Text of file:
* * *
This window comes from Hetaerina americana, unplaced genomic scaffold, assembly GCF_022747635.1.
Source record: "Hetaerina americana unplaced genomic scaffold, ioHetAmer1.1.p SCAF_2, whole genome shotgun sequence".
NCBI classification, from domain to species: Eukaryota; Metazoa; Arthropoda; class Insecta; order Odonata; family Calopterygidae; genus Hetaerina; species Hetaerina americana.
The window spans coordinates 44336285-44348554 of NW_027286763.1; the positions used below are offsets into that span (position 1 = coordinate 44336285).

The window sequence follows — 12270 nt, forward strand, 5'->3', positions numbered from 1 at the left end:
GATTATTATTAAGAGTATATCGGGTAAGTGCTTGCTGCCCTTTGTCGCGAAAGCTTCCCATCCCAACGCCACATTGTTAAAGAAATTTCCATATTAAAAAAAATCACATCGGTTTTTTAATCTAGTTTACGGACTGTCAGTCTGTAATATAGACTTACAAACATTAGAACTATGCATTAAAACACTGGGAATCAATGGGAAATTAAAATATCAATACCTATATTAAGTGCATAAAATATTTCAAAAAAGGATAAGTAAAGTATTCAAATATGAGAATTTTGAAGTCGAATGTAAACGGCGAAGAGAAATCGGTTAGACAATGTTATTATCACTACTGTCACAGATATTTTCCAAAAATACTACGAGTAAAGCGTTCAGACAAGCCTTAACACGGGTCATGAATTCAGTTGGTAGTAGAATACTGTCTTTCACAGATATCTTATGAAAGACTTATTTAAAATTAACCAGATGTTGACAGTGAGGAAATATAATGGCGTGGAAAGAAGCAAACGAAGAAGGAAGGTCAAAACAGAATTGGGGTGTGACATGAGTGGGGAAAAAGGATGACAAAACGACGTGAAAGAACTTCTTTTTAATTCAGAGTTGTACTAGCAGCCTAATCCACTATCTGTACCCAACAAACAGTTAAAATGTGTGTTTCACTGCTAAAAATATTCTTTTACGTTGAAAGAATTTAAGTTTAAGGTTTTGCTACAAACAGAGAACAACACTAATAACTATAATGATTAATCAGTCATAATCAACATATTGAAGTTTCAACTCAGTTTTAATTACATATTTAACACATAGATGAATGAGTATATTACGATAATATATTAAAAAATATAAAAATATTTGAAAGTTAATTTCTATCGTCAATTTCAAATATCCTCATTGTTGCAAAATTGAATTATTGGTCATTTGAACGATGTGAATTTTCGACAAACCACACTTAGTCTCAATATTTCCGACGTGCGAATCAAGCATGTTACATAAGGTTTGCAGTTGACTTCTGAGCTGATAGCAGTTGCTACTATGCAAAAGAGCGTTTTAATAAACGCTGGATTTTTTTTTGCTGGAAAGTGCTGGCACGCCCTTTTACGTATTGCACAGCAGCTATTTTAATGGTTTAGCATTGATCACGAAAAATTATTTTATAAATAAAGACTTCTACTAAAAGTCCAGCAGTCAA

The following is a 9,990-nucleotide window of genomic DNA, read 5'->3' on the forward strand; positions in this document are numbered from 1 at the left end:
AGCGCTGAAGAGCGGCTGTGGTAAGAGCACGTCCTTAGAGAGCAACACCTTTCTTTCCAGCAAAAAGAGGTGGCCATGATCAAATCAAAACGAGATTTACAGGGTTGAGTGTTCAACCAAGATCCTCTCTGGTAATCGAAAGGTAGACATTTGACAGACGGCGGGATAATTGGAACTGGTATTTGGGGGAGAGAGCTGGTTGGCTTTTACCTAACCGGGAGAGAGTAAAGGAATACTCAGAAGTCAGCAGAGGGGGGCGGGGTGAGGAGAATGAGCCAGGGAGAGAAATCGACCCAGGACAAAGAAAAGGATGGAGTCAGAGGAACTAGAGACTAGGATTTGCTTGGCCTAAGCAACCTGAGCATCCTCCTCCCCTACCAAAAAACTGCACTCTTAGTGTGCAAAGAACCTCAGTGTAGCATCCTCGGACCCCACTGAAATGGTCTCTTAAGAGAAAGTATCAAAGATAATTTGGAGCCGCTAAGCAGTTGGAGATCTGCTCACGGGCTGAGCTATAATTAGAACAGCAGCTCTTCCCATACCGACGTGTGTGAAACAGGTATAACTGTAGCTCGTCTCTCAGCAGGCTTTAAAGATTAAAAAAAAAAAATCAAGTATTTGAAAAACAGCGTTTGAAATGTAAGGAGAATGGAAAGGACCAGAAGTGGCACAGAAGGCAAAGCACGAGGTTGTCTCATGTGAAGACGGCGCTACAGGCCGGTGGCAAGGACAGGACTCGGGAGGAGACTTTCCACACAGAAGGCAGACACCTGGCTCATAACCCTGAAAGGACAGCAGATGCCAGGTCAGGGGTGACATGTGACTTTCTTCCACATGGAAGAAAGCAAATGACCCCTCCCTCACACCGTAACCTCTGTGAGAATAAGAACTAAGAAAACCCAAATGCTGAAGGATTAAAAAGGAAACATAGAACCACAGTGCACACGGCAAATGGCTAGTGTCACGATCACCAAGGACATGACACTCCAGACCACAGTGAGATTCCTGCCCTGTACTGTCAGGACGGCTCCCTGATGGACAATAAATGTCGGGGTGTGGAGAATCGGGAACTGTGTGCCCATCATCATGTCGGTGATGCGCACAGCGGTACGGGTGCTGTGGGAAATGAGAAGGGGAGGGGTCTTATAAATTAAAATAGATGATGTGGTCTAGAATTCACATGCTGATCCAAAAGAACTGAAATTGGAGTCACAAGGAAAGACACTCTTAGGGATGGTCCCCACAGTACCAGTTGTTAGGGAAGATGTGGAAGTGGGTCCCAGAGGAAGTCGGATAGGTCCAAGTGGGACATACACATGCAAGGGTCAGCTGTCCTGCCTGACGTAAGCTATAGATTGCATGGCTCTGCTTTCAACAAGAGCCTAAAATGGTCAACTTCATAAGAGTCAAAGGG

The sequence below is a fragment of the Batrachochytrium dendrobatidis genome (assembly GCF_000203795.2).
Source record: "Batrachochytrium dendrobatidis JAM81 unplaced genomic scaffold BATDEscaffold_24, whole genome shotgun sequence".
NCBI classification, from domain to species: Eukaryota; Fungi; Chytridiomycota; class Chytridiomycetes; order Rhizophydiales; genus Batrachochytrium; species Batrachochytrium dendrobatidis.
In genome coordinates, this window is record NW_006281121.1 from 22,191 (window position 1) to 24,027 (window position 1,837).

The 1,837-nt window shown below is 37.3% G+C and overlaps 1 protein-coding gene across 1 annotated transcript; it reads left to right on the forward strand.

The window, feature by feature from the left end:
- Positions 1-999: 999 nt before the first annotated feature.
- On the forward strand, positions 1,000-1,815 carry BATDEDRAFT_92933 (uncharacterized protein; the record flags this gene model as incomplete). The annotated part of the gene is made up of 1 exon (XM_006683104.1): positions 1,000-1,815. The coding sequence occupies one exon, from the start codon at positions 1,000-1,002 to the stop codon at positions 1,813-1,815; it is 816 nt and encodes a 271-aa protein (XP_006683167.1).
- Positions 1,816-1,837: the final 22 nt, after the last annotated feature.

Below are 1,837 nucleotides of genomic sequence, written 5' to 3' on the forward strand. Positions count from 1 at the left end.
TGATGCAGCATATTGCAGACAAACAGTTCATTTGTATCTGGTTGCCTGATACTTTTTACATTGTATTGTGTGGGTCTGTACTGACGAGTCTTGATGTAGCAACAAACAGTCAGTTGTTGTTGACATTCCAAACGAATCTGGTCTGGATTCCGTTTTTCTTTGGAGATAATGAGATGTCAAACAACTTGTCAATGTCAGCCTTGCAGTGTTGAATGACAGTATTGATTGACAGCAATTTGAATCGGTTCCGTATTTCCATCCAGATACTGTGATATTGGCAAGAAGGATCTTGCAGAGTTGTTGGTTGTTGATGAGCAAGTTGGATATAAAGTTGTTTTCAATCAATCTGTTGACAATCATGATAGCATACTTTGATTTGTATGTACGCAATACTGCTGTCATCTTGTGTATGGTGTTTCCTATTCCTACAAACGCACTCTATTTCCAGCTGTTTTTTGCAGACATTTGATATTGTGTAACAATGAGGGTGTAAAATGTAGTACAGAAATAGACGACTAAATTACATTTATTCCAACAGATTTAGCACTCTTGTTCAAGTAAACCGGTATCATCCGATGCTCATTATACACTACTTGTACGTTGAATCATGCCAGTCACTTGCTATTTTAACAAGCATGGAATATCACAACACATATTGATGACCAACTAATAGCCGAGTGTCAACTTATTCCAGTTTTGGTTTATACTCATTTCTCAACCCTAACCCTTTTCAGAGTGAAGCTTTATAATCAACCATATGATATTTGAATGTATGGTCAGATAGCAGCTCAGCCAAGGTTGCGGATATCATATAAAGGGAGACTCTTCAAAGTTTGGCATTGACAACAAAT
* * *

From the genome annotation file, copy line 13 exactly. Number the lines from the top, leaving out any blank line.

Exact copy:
The 1,837-nt window shown below is 37.3% G+C and overlaps 1 protein-coding gene across 1 annotated transcript; it reads left to right on the forward strand.